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With Flight ST36, Arianespace will have orbited more than half of OneWeb’s constellation

The next Arianespace mission is planned from Vostochny Cosmodrome with Soyuz on October 14 to deliver 36 satellites into orbit, bringing the total OneWeb’s fleet to 358 satellites in Low Earth Orbit.

– ST36 represents an important step in OneWeb and Arianespace’s partnership as it will allow the operator to have more than half of its constellation on orbit.

– This 61st Soyuz mission, the 11th for OneWeb, will be the tenth launch of Arianespace in 2021.

Flight ST36, performed by Arianespace and its Starsem affiliate from the Vostochny Cosmodrome on October 14, at 6:40 p.m. local time (09:40 a.m. UTC), will put 36 of OneWeb’s satellites into a near-polar orbit at an altitude of 450 kilometers. The mission will have a total duration of 3 hours and 51 minutes and will include nine separations of four satellites each, which will raise themselves to their operational orbit.

This 61st launch of Soyuz operated by Arianespace, the 11th for OneWeb, will raise to 358 the number of satellites deployed for the global telecommunications operator. The constellation, once complete, will include 648 satellites. Thus, ST36 will be the launch taking OneWeb more than halfway to the finish line, with 358 of its satellites being on orbit.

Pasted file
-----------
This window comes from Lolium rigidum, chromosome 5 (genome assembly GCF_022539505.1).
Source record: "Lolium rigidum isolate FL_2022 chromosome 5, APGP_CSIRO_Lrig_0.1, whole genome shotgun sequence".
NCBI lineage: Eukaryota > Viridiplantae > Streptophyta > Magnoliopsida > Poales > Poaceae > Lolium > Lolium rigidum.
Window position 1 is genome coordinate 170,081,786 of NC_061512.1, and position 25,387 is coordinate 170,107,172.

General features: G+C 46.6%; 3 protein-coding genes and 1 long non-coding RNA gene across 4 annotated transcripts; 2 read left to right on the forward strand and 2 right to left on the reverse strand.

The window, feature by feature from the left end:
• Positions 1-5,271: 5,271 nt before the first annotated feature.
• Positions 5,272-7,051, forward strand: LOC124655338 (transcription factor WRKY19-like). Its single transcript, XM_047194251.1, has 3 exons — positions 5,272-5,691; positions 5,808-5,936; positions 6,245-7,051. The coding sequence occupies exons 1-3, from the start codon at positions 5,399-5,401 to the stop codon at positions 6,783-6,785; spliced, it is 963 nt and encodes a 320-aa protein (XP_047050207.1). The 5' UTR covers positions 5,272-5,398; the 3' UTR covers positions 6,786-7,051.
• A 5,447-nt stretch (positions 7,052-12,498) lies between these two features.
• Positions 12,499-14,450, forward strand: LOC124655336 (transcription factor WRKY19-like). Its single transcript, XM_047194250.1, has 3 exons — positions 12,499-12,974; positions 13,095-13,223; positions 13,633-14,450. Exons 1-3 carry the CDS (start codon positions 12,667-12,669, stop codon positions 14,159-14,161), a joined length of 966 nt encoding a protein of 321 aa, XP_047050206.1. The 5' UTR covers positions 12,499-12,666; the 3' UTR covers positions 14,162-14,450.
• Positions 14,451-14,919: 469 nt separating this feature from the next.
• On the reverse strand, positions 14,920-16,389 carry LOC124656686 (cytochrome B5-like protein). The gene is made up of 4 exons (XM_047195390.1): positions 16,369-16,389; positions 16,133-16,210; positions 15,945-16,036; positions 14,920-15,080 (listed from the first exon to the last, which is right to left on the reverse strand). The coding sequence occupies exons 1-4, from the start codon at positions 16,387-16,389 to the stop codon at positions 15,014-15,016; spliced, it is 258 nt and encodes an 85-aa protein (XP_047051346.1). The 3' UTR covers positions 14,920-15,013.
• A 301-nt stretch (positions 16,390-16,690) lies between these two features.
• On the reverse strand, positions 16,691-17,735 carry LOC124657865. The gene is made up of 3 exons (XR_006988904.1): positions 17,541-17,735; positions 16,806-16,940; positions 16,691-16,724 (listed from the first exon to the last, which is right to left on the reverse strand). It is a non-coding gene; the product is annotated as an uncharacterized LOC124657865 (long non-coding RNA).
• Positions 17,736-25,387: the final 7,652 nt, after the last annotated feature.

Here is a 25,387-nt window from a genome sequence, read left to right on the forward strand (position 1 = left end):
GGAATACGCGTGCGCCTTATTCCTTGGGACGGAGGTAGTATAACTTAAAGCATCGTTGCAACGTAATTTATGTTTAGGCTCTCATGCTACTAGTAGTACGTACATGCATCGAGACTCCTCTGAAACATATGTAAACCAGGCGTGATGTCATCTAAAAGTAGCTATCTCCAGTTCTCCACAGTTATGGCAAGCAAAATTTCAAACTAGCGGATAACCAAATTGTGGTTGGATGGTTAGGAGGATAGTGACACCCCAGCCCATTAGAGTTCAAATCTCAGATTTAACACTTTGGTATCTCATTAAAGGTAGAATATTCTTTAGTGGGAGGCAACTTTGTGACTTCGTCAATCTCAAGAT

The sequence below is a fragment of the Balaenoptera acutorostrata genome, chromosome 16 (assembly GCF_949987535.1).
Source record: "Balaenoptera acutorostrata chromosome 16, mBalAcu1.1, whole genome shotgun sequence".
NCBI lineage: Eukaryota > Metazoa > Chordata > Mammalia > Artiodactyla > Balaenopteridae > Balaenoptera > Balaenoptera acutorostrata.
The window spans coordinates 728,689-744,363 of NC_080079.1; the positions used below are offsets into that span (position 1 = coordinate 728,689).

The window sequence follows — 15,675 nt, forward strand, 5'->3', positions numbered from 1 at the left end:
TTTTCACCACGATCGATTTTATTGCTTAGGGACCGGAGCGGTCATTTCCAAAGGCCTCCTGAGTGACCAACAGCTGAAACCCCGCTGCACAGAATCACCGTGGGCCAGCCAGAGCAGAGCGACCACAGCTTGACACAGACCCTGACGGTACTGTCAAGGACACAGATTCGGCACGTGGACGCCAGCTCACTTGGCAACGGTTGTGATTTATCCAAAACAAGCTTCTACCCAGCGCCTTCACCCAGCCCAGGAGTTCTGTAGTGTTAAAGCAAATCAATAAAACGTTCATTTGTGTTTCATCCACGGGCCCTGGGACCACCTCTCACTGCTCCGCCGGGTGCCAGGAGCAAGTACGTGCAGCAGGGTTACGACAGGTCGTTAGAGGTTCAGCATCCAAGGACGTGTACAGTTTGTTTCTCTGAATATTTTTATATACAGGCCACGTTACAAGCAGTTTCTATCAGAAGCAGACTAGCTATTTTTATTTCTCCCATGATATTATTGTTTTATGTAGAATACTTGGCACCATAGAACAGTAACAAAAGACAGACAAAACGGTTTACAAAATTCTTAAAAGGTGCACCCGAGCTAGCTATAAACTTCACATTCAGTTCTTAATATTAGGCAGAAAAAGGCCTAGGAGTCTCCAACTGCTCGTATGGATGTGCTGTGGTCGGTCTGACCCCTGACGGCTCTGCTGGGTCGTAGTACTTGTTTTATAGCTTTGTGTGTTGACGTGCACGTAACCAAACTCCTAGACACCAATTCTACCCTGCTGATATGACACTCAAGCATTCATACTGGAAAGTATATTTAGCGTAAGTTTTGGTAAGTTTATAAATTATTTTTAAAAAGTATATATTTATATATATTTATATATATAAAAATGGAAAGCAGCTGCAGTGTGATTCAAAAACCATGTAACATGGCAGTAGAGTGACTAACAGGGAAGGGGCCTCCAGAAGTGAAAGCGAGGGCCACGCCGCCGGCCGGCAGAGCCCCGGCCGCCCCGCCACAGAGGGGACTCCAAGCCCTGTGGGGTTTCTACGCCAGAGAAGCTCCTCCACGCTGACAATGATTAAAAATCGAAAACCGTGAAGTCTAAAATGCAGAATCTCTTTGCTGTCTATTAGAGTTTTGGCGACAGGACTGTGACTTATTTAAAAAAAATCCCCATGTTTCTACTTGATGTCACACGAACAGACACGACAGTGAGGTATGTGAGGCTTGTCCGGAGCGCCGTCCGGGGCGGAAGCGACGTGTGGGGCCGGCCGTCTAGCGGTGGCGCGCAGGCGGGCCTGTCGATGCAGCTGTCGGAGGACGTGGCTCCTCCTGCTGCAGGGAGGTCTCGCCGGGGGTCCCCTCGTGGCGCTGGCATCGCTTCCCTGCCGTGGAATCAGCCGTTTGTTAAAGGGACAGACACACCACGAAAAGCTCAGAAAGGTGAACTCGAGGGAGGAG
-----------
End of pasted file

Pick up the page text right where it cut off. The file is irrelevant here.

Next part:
OneWeb’s constellation will deliver high-speed, low-latency connectivity services to a wide range of customer sectors including aviation, maritime, backhaul services, as well as governments, emergency response services and more. Central to its purpose, OneWeb seeks to bring connectivity to every place where fiber cannot reach, and thereby bridge the digital divide.

Once deployed, the OneWeb constellation will enable user terminals that are capable of offering 3G, LTE, 5G and Wi-Fi coverage, providing high-speed access globally – by air, sea and land.

OneWeb Satellites, a joint venture between OneWeb and Airbus Defence and Space, is the constellation’s prime contractor. The satellites were built thanks to its leading-edge satellite manufacturing process that can build up to two satellites a day on a series production line dedicated to the assembly, integration, and testing of the satellites.